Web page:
|AUTHOR: Johan Harstad; translated by Tara Chace|
PUBLISHER: Little, Brown
PUBLICATION DATE: April 17, 2012
SOURCE: SLJ reviewer copy
GENRE: science fiction, survival, horror
GIVE IT TO: HS sci-fi or horror fans
READALIKES: Ender's Game (Card); Feed (M.T. Anderson)
- Overall: 5/5
- Creativity: 5/5
- Characters: 3/5
- Engrossing: 5/5
- Writing: 5/5
- Appeal to teens: 5/5
- Appropriate length to tell the story: 5/5
- Language: moderate--several sh** and fu**, but they are not gratuitous
- Sexuality: mild; one kiss, allusions to one teen who is sexual active and practically lives with her boyfriend
- Violence: extremely high; a girl's leg gets ripped off, multiple bloody murders; some parts are pretty intense
- Drugs/Alcohol: mild; one adult character injects herself with morphine to stave off her fear
STATUS IN MY LIBRARY: It's not out yet, so we don't have it. I am debating on this one because of the intensity of the violence. It's fantastic, and I know my horror-loving students will love it, but even I (a big fan of thrillers) had trouble sleeping after reading it. It may be one for my "high school shelf;" I need to chew on this one.
WARNING: The reviews on this site are intended for librarians who need thorough book reviews in order to make informed purchasing decisions. As such, anything below this warning may contain mild spoilers. I try not to give away too much, but I do review the entire book.
WHAT I LIKED: 172 Hours on the Moon is one of the creepiest, most chilling books I've ever read. After the first 100 pages, I finished the rest of it in one sitting. Gripping and suspenseful, 172 Hours is one of those books where you constantly ask yourself, "How can they possibly get out of this?"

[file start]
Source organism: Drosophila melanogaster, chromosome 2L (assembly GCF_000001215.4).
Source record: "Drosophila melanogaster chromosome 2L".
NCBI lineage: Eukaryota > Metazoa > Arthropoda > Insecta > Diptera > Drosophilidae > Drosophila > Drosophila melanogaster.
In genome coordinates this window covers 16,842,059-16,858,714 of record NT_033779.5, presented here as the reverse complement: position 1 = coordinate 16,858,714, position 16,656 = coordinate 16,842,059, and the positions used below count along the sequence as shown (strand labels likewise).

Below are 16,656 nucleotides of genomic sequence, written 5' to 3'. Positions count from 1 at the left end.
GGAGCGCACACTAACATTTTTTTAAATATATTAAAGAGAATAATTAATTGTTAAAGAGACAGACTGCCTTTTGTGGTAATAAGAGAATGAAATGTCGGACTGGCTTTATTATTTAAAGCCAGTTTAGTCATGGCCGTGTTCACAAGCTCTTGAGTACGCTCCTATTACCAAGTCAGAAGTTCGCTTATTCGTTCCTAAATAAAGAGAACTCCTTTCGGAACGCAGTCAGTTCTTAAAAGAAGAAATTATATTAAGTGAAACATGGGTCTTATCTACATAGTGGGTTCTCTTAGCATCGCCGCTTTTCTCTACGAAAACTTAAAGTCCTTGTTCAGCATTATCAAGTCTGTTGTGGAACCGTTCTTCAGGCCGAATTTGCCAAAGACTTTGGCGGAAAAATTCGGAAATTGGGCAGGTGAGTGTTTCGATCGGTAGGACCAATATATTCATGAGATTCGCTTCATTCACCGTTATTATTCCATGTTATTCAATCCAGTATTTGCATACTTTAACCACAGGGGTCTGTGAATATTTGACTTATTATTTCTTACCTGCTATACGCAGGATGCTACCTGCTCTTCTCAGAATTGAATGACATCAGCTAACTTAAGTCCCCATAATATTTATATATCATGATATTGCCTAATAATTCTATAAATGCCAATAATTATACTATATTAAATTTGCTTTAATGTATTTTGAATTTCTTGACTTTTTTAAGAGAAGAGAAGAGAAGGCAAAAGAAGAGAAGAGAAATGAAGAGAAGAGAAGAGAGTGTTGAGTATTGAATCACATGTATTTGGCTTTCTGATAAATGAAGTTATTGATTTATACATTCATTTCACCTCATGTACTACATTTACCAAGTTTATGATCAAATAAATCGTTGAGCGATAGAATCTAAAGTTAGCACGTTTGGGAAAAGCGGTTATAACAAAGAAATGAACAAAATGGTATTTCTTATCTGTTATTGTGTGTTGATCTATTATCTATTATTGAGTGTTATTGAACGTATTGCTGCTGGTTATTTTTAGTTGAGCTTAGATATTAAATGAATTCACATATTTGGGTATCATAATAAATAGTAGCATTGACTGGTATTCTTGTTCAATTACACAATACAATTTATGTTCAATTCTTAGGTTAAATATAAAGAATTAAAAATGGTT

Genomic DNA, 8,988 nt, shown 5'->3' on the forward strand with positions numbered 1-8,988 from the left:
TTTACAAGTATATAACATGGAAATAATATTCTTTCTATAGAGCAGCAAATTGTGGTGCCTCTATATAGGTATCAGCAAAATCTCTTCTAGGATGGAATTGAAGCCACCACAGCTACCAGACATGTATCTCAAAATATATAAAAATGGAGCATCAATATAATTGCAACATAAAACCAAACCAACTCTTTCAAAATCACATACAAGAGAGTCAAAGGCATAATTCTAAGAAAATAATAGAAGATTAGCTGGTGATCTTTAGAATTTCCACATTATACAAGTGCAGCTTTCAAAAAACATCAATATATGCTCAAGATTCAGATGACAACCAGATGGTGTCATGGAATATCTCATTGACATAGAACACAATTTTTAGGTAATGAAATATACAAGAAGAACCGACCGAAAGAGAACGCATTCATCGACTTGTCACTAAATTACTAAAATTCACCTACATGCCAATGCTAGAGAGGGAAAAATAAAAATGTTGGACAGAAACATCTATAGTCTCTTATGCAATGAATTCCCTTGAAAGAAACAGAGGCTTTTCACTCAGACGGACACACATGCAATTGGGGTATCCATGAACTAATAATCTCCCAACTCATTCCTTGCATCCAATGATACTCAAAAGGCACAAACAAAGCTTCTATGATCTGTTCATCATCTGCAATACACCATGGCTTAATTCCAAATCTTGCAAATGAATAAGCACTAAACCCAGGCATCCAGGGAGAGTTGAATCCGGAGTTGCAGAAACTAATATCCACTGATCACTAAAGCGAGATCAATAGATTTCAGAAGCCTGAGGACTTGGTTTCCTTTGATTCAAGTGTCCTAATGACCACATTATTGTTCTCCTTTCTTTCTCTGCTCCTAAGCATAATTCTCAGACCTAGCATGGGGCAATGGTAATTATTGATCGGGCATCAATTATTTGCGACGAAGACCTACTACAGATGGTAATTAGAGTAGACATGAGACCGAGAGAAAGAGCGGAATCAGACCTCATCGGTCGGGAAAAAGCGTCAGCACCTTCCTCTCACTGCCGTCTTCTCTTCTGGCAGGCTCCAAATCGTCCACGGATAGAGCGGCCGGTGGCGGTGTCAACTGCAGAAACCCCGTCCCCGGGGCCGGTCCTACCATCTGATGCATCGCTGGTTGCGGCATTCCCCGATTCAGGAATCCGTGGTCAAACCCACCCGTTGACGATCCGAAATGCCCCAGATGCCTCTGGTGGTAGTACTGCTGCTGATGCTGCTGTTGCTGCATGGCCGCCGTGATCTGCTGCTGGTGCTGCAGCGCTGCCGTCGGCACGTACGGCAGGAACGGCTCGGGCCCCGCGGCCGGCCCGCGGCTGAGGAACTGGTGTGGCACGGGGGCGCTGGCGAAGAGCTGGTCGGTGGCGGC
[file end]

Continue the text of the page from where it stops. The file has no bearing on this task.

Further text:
I must give props to the translator, Tara Chace. If the front cover did not tell me 172 Hours was a translation (from Norwegian), I would never have known. With smooth flow and a story that grabs you and won't let go, I frequently forgot that I was reading rather than experiencing.
Illustrations, advertisements, maps, and photographs sprinkled throughout add to the story and help readers visualize places only a very small number of humans have ever visited. Despite numerous illustrations, Harstad describes the horrific evil inhabiting the moon without any visuals, which would probably have taken away from the horror of it anyway. Imagining what lurks out there is far more scary than any photograph or drawing could ever be.
I have seen a few reviews that complained about the ending, but I really liked it. It was such a cool twist that I went back and reread a couple of parts to see how they worked with that ending.
Be ready to sleep with the lights on!
WHAT I DIDN'T LIKE: Initially, the three teens are really not all that likeable. They seem bratty and spoiled, and they all believe their lives are terrible and could be better elsewhere. Antoine is nothing short of an obsessed stalker, and Mia's rude treatment of her parents, while believable, does not make her likeable. They did eventually grow on me though, and their moments of remarkable courage in a dire situation helped to redeem them.
THE BOTTOM LINE: Original, eerie, and intense, 172 Hours on the Moon is page-turning sci-fi action that will stay with readers long after the shocking and heartbreaking conclusion. Not for readers who don't like scary thrillers with a healthy dose of violence.